If the storage site is well characterized, the storage operator follows best practices with respect to site operation, and careful monitoring occurs both during and after the CO2 injection period, then analysts generally consider the likelihood of significant impacts from CO2 storage to be remote. However, geologic systems are inherently heterogeneous, the volumes of CO2 storage that are projected to be necessary to stem climate change far exceed any stored up to this point, and the stored CO2 will have to remain trapped for hundreds to thousands of years (or longer). Considerable uncertainty in the subsurface parameters enters into risk calculations, and some uncertainty may remain even after closure of the storage site. In addition, there is a lack of data on potential leakage conduits, stress fields, fault (and fracture) locations and properties, (old) well locations and leakage properties, and other reservoir characteristics, especially for DSFs where there has not been a history of hydrocarbon exploration and production, injection of fluid wastes, or other fluid and gas injection and storage operations. There are a number of geological analogs from which applicable data might be gleaned, but there remains significant uncertainty in estimates of leakage risk and the risk of induced seismicity from injecting commercial-scale volumes of CO2 (Price and Smith 2008; Birkholzer et al. 2015; Pawar et al. 2015; Miocic et al. 2016; White and Foxall 2016).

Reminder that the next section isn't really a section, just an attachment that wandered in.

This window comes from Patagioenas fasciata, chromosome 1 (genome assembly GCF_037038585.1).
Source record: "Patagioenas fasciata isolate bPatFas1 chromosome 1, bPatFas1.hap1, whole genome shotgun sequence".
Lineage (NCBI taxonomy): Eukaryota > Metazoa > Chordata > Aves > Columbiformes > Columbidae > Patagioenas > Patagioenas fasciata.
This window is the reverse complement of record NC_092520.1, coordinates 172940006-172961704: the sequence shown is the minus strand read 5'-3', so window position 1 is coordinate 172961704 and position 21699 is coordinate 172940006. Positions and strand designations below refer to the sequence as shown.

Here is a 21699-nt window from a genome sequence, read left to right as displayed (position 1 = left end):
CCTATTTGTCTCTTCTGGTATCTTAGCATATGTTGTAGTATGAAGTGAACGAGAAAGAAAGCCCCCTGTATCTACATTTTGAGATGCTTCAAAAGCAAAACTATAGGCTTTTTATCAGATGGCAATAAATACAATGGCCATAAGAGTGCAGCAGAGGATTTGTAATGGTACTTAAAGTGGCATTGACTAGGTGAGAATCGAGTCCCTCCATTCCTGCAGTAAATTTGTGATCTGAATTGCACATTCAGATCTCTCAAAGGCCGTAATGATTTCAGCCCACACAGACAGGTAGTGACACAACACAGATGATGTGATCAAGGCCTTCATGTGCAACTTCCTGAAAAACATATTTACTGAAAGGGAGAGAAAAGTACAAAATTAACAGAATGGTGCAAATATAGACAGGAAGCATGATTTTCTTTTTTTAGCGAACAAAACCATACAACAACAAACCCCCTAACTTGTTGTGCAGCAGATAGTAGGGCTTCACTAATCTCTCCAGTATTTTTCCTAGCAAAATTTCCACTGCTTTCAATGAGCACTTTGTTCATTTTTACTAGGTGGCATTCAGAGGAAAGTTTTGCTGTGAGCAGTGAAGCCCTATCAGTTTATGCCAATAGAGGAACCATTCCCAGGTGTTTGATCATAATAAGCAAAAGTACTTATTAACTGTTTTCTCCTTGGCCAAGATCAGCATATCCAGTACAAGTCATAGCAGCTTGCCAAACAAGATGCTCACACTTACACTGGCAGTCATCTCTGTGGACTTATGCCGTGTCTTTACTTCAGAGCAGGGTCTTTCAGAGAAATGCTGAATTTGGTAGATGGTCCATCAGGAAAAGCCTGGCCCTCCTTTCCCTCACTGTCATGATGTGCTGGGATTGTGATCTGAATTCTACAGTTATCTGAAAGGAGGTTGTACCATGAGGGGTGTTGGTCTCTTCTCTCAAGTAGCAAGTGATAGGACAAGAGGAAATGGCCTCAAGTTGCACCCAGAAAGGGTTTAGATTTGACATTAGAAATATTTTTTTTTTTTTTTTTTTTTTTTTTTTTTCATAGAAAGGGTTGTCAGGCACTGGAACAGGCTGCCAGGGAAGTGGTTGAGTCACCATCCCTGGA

Risks of CO2 storage
1. Impact mechanisms
A1. Injected CO2, displaced fluids, and any mobilized elements access smaller faults or fractures; minor pressure buildup
B1. Injected CO2, displaced fluids, and any mobilized elements access faults, pathways to surface, or old abandoned wells
C1. CO2 injected into buoyant traps finds or creates leakage pathways; increases pressure; displaces in situ fluids beyond spill points